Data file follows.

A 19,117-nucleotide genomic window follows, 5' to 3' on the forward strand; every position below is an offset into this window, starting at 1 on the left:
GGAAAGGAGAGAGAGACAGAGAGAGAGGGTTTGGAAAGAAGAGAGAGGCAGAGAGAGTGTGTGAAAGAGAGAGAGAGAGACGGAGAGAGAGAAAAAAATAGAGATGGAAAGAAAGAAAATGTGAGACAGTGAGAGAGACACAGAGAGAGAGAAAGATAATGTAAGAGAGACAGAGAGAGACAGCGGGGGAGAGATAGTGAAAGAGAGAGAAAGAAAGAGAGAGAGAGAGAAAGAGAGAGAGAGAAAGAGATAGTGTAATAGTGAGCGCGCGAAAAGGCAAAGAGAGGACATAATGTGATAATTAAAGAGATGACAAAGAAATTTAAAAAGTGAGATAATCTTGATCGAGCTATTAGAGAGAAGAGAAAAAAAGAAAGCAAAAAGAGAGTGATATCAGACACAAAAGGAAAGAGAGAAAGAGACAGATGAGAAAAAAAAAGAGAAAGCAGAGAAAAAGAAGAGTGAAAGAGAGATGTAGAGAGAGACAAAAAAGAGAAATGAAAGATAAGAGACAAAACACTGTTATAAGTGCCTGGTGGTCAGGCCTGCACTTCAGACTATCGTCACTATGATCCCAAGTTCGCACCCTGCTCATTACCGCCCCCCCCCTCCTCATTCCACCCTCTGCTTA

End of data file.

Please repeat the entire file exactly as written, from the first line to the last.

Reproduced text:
A 19,117-nucleotide genomic window follows, 5' to 3' on the forward strand; every position below is an offset into this window, starting at 1 on the left:
GGAAAGGAGAGAGAGACAGAGAGAGAGGGTTTGGAAAGAAGAGAGAGGCAGAGAGAGTGTGTGAAAGAGAGAGAGAGAGACGGAGAGAGAGAAAAAAATAGAGATGGAAAGAAAGAAAATGTGAGACAGTGAGAGAGACACAGAGAGAGAGAAAGATAATGTAAGAGAGACAGAGAGAGACAGCGGGGGAGAGATAGTGAAAGAGAGAGAAAGAAAGAGAGAGAGAGAGAAAGAGAGAGAGAGAAAGAGATAGTGTAATAGTGAGCGCGCGAAAAGGCAAAGAGAGGACATAATGTGATAATTAAAGAGATGACAAAGAAATTTAAAAAGTGAGATAATCTTGATCGAGCTATTAGAGAGAAGAGAAAAAAAGAAAGCAAAAAGAGAGTGATATCAGACACAAAAGGAAAGAGAGAAAGAGACAGATGAGAAAAAAAAAGAGAAAGCAGAGAAAAAGAAGAGTGAAAGAGAGATGTAGAGAGAGACAAAAAAGAGAAATGAAAGATAAGAGACAAAACACTGTTATAAGTGCCTGGTGGTCAGGCCTGCACTTCAGACTATCGTCACTATGATCCCAAGTTCGCACCCTGCTCATTACCGCCCCCCCCCTCCTCATTCCACCCTCTGCTTA